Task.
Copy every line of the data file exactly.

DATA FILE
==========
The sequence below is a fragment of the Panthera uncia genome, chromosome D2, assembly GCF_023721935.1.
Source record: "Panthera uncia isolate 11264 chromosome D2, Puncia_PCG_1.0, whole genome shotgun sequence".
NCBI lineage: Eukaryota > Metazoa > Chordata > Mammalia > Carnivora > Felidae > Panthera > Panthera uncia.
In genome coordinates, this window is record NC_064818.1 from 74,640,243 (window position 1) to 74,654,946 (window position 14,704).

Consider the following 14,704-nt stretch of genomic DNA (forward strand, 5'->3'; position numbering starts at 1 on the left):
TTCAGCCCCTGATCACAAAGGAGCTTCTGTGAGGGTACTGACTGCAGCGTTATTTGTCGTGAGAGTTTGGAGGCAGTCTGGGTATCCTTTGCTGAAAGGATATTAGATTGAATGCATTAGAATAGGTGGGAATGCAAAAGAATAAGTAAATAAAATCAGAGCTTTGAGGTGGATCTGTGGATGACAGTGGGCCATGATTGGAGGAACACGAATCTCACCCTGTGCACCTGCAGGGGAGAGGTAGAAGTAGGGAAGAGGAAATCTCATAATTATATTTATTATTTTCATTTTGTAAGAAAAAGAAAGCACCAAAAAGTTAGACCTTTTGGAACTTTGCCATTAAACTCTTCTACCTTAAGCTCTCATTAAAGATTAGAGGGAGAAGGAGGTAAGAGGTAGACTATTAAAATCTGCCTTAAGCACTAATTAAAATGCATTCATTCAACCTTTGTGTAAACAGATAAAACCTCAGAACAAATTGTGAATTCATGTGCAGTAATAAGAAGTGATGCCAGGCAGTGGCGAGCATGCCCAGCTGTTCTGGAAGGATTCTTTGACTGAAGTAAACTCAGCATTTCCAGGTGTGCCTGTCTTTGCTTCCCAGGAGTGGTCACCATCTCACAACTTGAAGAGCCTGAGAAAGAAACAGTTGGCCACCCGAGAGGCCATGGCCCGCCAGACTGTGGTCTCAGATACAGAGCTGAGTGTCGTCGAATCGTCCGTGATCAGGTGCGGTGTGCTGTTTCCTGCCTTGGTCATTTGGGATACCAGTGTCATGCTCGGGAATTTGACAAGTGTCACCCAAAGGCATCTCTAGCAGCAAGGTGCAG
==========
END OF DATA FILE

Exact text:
The sequence below is a fragment of the Panthera uncia genome, chromosome D2, assembly GCF_023721935.1.
Source record: "Panthera uncia isolate 11264 chromosome D2, Puncia_PCG_1.0, whole genome shotgun sequence".
NCBI lineage: Eukaryota > Metazoa > Chordata > Mammalia > Carnivora > Felidae > Panthera > Panthera uncia.
In genome coordinates, this window is record NC_064818.1 from 74,640,243 (window position 1) to 74,654,946 (window position 14,704).

Consider the following 14,704-nt stretch of genomic DNA (forward strand, 5'->3'; position numbering starts at 1 on the left):
TTCAGCCCCTGATCACAAAGGAGCTTCTGTGAGGGTACTGACTGCAGCGTTATTTGTCGTGAGAGTTTGGAGGCAGTCTGGGTATCCTTTGCTGAAAGGATATTAGATTGAATGCATTAGAATAGGTGGGAATGCAAAAGAATAAGTAAATAAAATCAGAGCTTTGAGGTGGATCTGTGGATGACAGTGGGCCATGATTGGAGGAACACGAATCTCACCCTGTGCACCTGCAGGGGAGAGGTAGAAGTAGGGAAGAGGAAATCTCATAATTATATTTATTATTTTCATTTTGTAAGAAAAAGAAAGCACCAAAAAGTTAGACCTTTTGGAACTTTGCCATTAAACTCTTCTACCTTAAGCTCTCATTAAAGATTAGAGGGAGAAGGAGGTAAGAGGTAGACTATTAAAATCTGCCTTAAGCACTAATTAAAATGCATTCATTCAACCTTTGTGTAAACAGATAAAACCTCAGAACAAATTGTGAATTCATGTGCAGTAATAAGAAGTGATGCCAGGCAGTGGCGAGCATGCCCAGCTGTTCTGGAAGGATTCTTTGACTGAAGTAAACTCAGCATTTCCAGGTGTGCCTGTCTTTGCTTCCCAGGAGTGGTCACCATCTCACAACTTGAAGAGCCTGAGAAAGAAACAGTTGGCCACCCGAGAGGCCATGGCCCGCCAGACTGTGGTCTCAGATACAGAGCTGAGTGTCGTCGAATCGTCCGTGATCAGGTGCGGTGTGCTGTTTCCTGCCTTGGTCATTTGGGATACCAGTGTCATGCTCGGGAATTTGACAAGTGTCACCCAAAGGCATCTCTAGCAGCAAGGTGCAG